December 3, 2011
Lupul not star-gazing
By TERRY KOSHAN, QMI Agency
Joffrey Lupul figured it's great and everything to be named the NHL's third star of the month for November, but he was not about to pop a cork.
"A lot of guys have had one good month before, so I have to take it in stride," the Maple Leafs left winger said. "My linemates have been exceptional. (Tyler) Bozak is playing the best hockey of his career, and Phil (Kessel) has been at a high level all year. It's nice to get the award, but a lot of that credit goes to my linemates.
"I know the month of November had been a hard month for this team (in the past) and we got through it pretty well."
Lupul had 19 points in November, leading all NHL players, as the Leafs went 7-6-1.
The glow that comes from the Leafs' good start overall will lose shine if they again lose to the Bruins in Boston on Saturday night. The Leafs are 0-3 against the Bruins this season, with all losses coming by at least three goals.
"It's rough because now you look at the standings," Lupul said, "and it's us and them at the top (the Leafs have 30 points in the Northeast Division, second to the Bruins' 31). If we had done better in those three games, we would have a cushion right now."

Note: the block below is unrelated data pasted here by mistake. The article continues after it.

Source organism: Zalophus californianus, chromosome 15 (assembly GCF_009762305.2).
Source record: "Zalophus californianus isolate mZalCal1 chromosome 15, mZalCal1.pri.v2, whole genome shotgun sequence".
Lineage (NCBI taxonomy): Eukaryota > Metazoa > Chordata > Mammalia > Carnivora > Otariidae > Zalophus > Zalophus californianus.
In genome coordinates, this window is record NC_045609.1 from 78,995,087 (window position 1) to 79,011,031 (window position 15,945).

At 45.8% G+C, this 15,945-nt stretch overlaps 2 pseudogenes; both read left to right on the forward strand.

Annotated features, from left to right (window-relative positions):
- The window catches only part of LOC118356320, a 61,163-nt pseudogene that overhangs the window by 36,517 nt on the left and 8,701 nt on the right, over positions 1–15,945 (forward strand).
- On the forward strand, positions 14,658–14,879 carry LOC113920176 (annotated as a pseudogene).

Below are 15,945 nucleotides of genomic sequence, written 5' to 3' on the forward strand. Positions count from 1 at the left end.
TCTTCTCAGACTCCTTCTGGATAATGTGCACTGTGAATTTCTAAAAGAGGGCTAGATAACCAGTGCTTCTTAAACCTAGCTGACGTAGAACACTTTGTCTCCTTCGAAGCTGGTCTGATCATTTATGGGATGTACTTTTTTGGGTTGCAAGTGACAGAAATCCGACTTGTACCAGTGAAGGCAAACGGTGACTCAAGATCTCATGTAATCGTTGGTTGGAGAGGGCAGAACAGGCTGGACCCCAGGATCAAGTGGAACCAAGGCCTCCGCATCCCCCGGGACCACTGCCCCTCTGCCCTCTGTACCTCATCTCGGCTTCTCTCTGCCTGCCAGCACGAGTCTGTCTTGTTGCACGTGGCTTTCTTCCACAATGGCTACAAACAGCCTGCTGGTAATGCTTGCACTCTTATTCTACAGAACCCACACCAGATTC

BROWN BACKS OUT
The Leafs will be without right winger Mike Brown, among the team's best forecheckers, for at least another six weeks. Brown, who has not played since Nov. 15 (missing seven games in the process) had surgery on Thursday to repair a disk problem in his back.
Defenceman Mike Komisarek, who suffered a broken arm against the Nashville Predators on Nov. 17, originally was diagnosed to be out 6-8 weeks. But that could be shortened to 4-6 weeks, Wilson said.
Colby Armstrong (ankle) approximately is a week from returning to action, while Matthew Lombardi (shoulder) is 10 days to two weeks from playing again.
DAD'S EYES OPENED
With his 21-year-old son gobbling up minutes on the Leafs' blue line, put John Gardiner in the surprised category.
"Totally," John Gardiner said of his son Jake. "We were just hoping he would make the team, and then when he did, we were hoping he would stay, and now he is playing all these minutes. I'm surprised at how he has adapted."
However, Mr. Gardiner noted, Jake has done this before, just not in the NHL. "He has always had such a big tank," John Gardiner said. "He played 35 minutes a night at Wisconsin. He would be tired, but not falling over tired."
Jake Gardiner is averaging 20 minutes seven seconds a game, but has played more than 23 minutes in each of the past three games.